Speaking of Life

Old Trinitarian Doctrine

The doctrine of the Trinity has been part of Christianity since the beginning.

(2.5 minutes)
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Biography:
Joseph Tkach

Joseph Tkach has been president of Grace Communion International since 1995. He holds a Doctor of Ministry degree from Azusa Pacific University. For more information about him, click here.

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The other day I came across a story about an extinct palm tree growing from a 2,000-year-old seed. Archeologists found the seed while excavating ruins near the Dead Sea. It sat for another few years in a researcher’s desk drawer until finally someone decided to plant it. While this type of palm hasn’t grown in Israel since the sixth century, the tree (nicknamed Methuselah by the gardeners) has really taken root.

When I read about that, I started thinking about our belief in the Trinity. You know, the Trinity has been part of Judeo-Christian belief since the beginning. We know from the writings of Paul that indeed God is Father, Son and Holy Spirit and that these three co-equal and co-personal members of the Godhead are intertwined in a relationship that has been extended to all humanity through our Lord Jesus Christ. All the first summaries of the Church’s faith as well as its worship addressed the Father, Son and Holy Spirit. While the formalized wording of the doctrine of the Trinity took a little while to work out (church fathers had to balance two different languages and three different cultures) biblical, orthodox Christianity has officially embraced it since the fourth century.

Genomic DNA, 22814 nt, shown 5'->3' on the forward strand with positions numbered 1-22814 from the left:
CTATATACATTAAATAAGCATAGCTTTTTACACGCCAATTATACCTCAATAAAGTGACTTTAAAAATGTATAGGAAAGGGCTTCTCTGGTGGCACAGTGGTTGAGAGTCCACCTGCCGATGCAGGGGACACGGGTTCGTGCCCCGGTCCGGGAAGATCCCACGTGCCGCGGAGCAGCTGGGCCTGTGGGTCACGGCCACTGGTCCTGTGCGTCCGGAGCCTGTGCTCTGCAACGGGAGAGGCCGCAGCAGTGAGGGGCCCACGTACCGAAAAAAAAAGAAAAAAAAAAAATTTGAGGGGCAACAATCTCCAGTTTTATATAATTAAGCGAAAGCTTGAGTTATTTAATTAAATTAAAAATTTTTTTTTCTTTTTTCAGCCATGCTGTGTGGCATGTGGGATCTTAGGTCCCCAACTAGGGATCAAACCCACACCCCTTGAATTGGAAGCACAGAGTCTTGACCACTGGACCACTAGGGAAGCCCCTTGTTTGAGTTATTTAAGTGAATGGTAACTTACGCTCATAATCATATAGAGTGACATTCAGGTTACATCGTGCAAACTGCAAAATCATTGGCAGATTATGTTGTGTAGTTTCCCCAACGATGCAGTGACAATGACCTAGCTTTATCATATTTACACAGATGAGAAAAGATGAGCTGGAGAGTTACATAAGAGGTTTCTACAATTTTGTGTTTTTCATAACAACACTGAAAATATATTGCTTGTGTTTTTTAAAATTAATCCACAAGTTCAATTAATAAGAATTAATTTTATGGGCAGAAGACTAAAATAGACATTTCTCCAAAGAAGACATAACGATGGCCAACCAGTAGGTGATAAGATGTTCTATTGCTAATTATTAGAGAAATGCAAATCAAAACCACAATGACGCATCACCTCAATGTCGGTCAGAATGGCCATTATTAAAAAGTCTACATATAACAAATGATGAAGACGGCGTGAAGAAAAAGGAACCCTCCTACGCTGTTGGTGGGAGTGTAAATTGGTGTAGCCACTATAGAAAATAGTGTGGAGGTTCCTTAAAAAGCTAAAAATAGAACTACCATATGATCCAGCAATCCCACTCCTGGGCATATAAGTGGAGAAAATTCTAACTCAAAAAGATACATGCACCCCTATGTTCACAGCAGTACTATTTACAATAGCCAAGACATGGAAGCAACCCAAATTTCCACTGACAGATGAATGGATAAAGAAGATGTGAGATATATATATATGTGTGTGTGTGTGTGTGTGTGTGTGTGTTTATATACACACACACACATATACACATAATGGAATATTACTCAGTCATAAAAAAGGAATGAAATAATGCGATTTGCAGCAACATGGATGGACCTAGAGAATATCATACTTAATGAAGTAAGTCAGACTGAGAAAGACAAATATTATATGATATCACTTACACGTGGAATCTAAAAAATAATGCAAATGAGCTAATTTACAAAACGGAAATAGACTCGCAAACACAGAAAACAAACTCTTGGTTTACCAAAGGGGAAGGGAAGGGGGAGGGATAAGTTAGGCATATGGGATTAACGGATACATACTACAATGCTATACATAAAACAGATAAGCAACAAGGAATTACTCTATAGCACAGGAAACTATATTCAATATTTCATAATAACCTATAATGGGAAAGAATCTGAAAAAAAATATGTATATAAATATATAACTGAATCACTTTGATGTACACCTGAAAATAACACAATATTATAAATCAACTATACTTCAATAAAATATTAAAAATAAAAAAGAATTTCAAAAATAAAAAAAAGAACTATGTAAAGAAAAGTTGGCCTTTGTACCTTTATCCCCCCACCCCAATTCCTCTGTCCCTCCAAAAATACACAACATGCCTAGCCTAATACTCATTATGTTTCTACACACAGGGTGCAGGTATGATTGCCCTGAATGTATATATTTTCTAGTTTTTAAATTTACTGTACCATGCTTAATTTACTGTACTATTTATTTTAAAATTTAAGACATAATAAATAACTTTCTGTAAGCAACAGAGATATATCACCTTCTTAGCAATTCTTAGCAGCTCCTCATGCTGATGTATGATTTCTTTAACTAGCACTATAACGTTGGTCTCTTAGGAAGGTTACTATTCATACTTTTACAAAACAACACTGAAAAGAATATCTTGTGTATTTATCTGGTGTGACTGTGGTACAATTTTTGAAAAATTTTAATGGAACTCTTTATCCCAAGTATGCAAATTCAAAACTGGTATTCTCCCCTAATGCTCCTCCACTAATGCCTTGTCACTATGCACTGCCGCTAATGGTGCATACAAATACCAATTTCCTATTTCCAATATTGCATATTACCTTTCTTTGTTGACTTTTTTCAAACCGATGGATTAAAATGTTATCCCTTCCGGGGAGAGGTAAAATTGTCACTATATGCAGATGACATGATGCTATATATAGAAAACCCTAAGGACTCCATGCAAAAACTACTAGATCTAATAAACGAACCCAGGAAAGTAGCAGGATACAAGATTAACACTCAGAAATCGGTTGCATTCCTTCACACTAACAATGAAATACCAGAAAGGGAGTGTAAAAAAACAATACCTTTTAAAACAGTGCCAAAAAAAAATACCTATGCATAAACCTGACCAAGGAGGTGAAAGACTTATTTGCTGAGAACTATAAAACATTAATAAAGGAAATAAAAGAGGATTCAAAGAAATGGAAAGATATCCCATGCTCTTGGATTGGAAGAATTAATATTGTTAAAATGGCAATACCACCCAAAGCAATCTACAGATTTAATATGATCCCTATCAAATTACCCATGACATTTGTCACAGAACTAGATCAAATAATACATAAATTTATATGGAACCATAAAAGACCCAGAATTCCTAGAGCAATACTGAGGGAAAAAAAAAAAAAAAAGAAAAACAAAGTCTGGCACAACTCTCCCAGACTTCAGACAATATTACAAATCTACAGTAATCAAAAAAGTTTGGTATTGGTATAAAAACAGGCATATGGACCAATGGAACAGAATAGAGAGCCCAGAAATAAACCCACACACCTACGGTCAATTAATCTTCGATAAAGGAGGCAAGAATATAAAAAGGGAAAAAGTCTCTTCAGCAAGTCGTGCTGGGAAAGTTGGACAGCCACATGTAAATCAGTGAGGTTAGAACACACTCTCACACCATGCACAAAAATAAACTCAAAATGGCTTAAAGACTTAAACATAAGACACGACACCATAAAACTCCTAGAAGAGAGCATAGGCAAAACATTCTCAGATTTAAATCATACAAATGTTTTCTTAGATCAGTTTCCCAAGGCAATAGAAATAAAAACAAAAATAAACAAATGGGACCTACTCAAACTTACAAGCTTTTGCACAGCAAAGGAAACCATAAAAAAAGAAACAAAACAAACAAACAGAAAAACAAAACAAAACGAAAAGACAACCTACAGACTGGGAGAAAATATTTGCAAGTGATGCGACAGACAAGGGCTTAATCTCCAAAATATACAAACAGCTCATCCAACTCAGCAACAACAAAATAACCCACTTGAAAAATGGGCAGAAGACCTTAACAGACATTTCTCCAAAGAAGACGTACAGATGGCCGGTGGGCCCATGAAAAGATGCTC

However, we also know that as time went on, the proper understanding of the Trinity as a central undergirding and transformational doctrine, at least in the modern West, fell into the background – just like the palm seed. But during the 20th century, with efforts by theologians like Barth, Torrance and Rahner, Trinitarian theology went through a renaissance of reexamination and a re-embrace.

Since being replanted, the Methuselah palm has thrived, producing fantastic dates while also seeding a small family of other trees, ensuring that what was once lost will never be forgotten again. I hope we here at GCI can be like that old tree and help others experience God’s love and mercy through the transformational understanding of Trinitarian theology.

I’m Joseph Tkach, Speaking of LIFE.

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